In 1530 a large part of the town was destroyed by fire, and in December 1534 it was stormed and plundered by the king's troops after a peasants' revolt known as the Count's Feud led by Skipper Clement. It resulted in the death of up to 2,000 people.[9] The Reformation in 1536 brought about the demolition of the town's two monasteries.[6] As a result of the Reformation, Aalborg became a Lutheran bishopric in 1554.[9]

17th to 19th centuries[edit]

Aalborg in the 1830s: painting of the old watermill by wine merchant Bock showing the mill pond fed from the Østerå

From the 1550s to the 1640s, as a result of increased foreign trade, Aalborg enjoyed great prosperity, second only to that of Copenhagen. The population grew in parallel with the development of many fine buildings in the city as merchants benefitted from their shipping routes from Norway to Portugal.[11] In 1663, the city suffered yet another serious fire, which destroyed the tower of Budolfi Church.[12]

During the second half of the 18th century, Aalborg entered a further period of prosperity. In Erik Pontoppidan's Danske Atlas (Danish Atlas) it was described as "after Copenhagen, the best and most prosperous market town in Denmark".[13] The population grew from 4,160 in 1769 to 5,579 in 1801. In 1767, the second newspaper ever published in Denmark appeared in the city.[5]

After Denmark ceded Norway to Sweden in 1814, Aalborg lost its important role as the country's centre for Norwegian trade. Its former prosperity also suffered as a result of difficulties with the herring industry as the fish disappeared after the sea breached the Agger Tange (which had linked Thy with the rest of Jutland at the western end of Limfjord) in the 1825 North Sea storm.[5] The after effects of the state bankruptcy in 1813 also contributed to widespread poverty in the city. In the mid-19th century, Aalborg was overtaken by Aarhus as the largest city in Jutland. Towards the end of the 19th century there was however an upturn. In 1865, the pontoon bridge over Limfjord was completed, and in 1869, the railway reached the city with a railway bridge over the sound to Vendsyssel three years later.[6] The harbour facilities were also improved, making Aalborg Denmark's second port.[14] Aalborg became the country's main producer of tobacco products and spirits, followed in the 1890s by fertilisers and cement.[15] By 1901, the population had increased to almost 31,500.[5]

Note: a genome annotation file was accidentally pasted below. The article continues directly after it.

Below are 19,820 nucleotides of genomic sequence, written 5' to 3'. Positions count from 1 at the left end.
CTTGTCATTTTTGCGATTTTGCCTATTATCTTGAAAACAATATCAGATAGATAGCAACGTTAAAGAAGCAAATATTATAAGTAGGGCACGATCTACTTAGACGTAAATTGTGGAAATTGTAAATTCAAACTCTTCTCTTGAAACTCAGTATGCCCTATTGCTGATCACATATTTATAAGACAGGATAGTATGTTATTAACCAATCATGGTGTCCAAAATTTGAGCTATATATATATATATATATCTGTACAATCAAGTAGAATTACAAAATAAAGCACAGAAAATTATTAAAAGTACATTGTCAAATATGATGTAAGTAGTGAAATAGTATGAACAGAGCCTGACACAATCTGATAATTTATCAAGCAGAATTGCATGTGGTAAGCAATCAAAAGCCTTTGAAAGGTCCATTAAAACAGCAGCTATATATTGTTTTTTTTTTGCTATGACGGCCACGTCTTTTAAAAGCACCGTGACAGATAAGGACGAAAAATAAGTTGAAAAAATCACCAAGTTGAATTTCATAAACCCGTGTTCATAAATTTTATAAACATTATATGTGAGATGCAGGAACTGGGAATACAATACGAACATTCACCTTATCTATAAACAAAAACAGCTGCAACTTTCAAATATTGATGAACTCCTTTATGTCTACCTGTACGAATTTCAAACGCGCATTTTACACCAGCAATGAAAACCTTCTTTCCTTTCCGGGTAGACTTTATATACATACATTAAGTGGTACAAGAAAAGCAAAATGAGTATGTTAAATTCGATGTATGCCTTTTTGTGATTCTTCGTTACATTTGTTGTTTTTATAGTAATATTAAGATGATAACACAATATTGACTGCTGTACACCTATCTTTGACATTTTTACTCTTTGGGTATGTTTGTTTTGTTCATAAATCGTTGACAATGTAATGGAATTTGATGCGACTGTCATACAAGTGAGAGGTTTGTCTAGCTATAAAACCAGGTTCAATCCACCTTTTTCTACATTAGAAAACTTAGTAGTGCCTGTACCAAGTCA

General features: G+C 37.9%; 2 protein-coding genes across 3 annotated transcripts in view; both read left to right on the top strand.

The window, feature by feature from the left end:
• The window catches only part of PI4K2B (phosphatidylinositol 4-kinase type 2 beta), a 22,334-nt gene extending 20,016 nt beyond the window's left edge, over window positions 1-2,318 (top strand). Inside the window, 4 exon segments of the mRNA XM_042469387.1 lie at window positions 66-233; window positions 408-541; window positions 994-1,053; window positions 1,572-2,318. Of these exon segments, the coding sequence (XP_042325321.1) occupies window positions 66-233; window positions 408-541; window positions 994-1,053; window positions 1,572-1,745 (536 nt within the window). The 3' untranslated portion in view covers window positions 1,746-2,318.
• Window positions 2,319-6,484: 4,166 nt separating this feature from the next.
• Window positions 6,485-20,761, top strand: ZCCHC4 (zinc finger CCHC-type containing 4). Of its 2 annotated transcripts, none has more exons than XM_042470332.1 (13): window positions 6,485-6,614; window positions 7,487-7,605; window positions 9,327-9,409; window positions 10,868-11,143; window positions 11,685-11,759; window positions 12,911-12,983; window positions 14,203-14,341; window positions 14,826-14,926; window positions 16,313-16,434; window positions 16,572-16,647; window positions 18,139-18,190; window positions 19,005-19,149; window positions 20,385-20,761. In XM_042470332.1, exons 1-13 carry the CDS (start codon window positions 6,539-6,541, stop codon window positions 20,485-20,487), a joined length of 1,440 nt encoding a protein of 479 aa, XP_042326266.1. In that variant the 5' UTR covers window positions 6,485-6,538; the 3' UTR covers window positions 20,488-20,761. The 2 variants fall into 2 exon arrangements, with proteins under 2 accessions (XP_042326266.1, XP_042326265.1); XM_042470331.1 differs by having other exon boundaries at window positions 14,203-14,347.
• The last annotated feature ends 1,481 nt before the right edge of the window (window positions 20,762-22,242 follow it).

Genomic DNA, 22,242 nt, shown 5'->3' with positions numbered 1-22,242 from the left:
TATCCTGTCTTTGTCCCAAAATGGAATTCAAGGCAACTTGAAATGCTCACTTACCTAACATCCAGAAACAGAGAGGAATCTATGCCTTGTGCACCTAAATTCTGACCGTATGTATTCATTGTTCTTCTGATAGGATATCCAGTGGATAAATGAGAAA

20th century industrialisation[edit]

Around the beginning of the 20th century, as a result of decisions taken by the municipality, many of the city's half-timbered houses were torn down. They were replaced by hundreds of modern buildings, completely changing the look of the city. Factories with smoking chimneys became ever more prevalent in the outskirts. Among the most important were De Danske Spritfabrikker (spirits and liquors), De forenede Textilfabrikker (textiles), the East Asiatic Company (trading), Dansk Eternit (building materials) and C.W. Obel's tobacco factory (established in 1787). Aalborg Portland run by F.L. Smidth was one of several cement factories operating in 1913, together employing some 800 workers.[14] By the 1930s, Aalborg was being promoted as "Denmark's new centre for industry and workers".[15] Replanning continued with additional thoroughfares cutting through the city. The port facilities were also improved with the help of a dredger and the opening of new docks. In 1933, Christian X inaugurated a new bridge over Limfjord to replace the fragile pontoon crossing.[6]

German soldiers in conflict with Aalborg citizens (August 1943)